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Exploring the Parks

Long-Distance Trails For Your Consideration

Since 1966, national scenic and historic trails have been an American priority. They traverse mountains, canyons, forests, and grasslands across the country, crossing creeks and rivers and skirting lakes. These narrow corridors through the wilderness provide recreation and protect historic resources while conserving natural features. There are many physical, emotional, and logistical requirements for these trips, and winter is the perfect season to get in shape and plan for a long walk. Here’s a quick look at a few of these trails to help you plan a trip.

Enjoying Winter And Pondering The Relevancy Of National Parks

How relevant are national parks to the American public? Back in 2014, then-Park Service Director Jon Jarvis raised that question in a conversation, explaining that “the challenges that we’re facing on a variety of fronts are symptoms, to me, of a waning relevancy to the American people.” That comment arose as we discussed Congress’s collective shoulder shrug over issues facing the National Park Service.

Afoot Through History In The Waterpocket Fold

If you pay a visit to any of Utah’s five national parks, much of the time your eyes will be riveted on arches, towers, cliffs and canyons. That’s only natural in places as scenic as these, but in the years that my wife and I have been exploring southern Utah’s park lands, we’ve found it worth our while to learn about their history as well. The signs of human occupancy in the national parks and monuments of the Colorado Plateau are often hidden, but they give important clues to how people have adapted—or failed to adapt—to the rigors of living in this harsh landscape.

Wanderings From Cable Mountain In Zion National Park

I scraped one more item off my Things To Do list a couple of weeks ago. I finally made it to the top of Cable Mountain. If you stand in the parking lot at Weeping Rock or the shuttle stop at Big Bend and look up toward a tall, sheer cliff to the east, you’ll see a square frame pasted to the sky up there. Most people never notice it because it’s awfully small when viewed against the backdrop of red rocks and towering cliffs. But that little thing is part of one of the most fascinating stories in a place full of fascinating stories.

A Walk Through Walnut Canyon National Monument

Just 10 minutes east of Flagstaff, Arizona, on a densely forested plateau, the serpentine chasms of Walnut Canyon long ago gave refuge to hundreds of Native Americans. Occupied from approximately 1100 to 1250 CE, the Sinagua people were experts in growing crops and living in an arid environment. While this national monument might simply be a quick stop for travelers heading to Petrified Forest National Park or Grand Canyon National Park, it deserves a visit unencumbered by a tight timeframe.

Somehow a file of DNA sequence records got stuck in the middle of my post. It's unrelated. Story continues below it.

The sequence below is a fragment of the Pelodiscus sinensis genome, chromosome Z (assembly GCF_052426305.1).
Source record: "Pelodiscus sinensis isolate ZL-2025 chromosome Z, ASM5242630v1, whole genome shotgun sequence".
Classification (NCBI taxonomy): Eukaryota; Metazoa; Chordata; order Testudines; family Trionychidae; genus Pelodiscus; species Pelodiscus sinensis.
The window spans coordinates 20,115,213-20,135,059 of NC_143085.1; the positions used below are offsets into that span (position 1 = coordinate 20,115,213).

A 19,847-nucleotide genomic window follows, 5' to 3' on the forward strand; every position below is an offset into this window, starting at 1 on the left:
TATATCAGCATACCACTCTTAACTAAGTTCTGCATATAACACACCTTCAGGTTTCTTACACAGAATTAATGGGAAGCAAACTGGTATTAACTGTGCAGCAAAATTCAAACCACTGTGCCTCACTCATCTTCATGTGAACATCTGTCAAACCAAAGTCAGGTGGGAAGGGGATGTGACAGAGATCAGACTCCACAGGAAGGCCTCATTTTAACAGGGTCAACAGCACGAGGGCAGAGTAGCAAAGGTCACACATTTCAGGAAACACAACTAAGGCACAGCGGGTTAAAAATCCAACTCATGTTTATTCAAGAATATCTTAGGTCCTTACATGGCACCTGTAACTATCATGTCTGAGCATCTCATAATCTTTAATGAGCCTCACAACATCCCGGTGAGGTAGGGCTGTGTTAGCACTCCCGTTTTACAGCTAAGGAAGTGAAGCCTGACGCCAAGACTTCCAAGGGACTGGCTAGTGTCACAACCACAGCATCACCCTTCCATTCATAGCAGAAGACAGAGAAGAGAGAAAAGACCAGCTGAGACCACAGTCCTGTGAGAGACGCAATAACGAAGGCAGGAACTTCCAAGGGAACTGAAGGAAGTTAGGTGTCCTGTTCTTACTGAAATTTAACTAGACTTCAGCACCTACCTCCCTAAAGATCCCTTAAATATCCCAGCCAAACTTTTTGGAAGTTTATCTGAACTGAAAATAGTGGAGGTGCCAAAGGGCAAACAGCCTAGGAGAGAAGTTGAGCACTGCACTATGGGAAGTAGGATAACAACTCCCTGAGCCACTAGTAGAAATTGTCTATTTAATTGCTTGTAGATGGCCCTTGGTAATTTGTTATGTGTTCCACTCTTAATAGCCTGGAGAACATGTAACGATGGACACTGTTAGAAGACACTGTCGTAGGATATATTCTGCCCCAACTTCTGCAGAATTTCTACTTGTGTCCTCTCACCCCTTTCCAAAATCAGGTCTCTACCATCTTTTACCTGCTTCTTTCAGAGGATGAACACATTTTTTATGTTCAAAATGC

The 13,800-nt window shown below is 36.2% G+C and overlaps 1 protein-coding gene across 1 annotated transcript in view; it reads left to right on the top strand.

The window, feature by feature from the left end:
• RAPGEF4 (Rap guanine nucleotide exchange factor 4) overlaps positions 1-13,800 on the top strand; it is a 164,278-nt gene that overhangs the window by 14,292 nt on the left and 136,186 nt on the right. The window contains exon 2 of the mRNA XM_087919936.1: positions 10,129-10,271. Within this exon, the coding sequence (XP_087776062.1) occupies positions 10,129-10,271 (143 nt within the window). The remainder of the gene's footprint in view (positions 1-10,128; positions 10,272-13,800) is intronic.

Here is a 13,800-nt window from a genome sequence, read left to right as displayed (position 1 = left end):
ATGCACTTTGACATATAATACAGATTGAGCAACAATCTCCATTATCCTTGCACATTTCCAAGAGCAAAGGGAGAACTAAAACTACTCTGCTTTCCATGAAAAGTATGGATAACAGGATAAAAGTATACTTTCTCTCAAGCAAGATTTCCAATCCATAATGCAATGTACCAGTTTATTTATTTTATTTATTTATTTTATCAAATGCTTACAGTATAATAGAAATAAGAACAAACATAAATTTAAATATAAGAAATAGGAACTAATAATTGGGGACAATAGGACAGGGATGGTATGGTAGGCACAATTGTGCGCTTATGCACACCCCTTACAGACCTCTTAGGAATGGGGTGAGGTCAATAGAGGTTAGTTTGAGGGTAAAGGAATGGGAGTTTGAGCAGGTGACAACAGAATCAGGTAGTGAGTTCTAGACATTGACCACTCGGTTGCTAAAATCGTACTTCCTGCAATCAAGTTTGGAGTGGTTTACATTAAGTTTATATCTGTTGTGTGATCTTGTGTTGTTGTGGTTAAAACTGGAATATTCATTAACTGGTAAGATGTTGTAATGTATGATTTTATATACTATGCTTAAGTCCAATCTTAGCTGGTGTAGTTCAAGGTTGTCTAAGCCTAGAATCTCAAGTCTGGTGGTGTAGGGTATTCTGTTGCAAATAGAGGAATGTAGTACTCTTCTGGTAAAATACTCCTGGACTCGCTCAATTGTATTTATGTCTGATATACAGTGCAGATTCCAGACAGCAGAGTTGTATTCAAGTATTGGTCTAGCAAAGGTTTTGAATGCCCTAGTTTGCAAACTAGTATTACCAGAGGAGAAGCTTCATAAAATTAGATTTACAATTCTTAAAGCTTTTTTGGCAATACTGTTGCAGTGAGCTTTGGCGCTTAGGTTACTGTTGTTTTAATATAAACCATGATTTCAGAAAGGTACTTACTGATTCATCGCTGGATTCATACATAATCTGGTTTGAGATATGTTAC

Fall Spectacular: What's That Sound? Where To Listen To -- And Look For -- Wildlife in the National Parks

In the fall, animals and birds prepare for winter. Bears eat constantly to fatten up before they slow down. Many birds are already on their migration path. Elk and other ungulates are preparing for the mating ritual, the rut. Take a look -- or stop and listen -- in many national parks this fall and you'll catch a glimpse of this autumnal spectacular.

Fall Spectacular: Great Autumn Hikes in the National Parks

It's hard to beat autumn for prime hiking in parks from coast to coast. This season brings fine weather to most of the country and in many locations fall foliage is an added bonus. There are more hikes in national parks than we can take in a lifetime, so here are a few suggestions for some great ones all across the nation—including some alternatives to the most heavily-visited sites.

Paddling Into The Past On Rainy Lake At Voyageurs National Park

It was a calm and warm mid-September day when my friend Jeff and I put our canoe in the water at the Rainy Lake Visitor Center boat ramp. Jeff is a park ranger at Grand Canyon National Park and I was excited to show him the sites of some of the most interesting historic events that took place on Rainy Lake inside what is now Voyageurs National Park. As we paddled away from the boat ramp the North Woods were in all their splendor. A loon dove under the water no more than 50 yards away and an eagle soared overhead. The very first hint of fall color shone on a few of the scattered aspens on the lakeshore.

National Parks Traveler's Essential Park Guide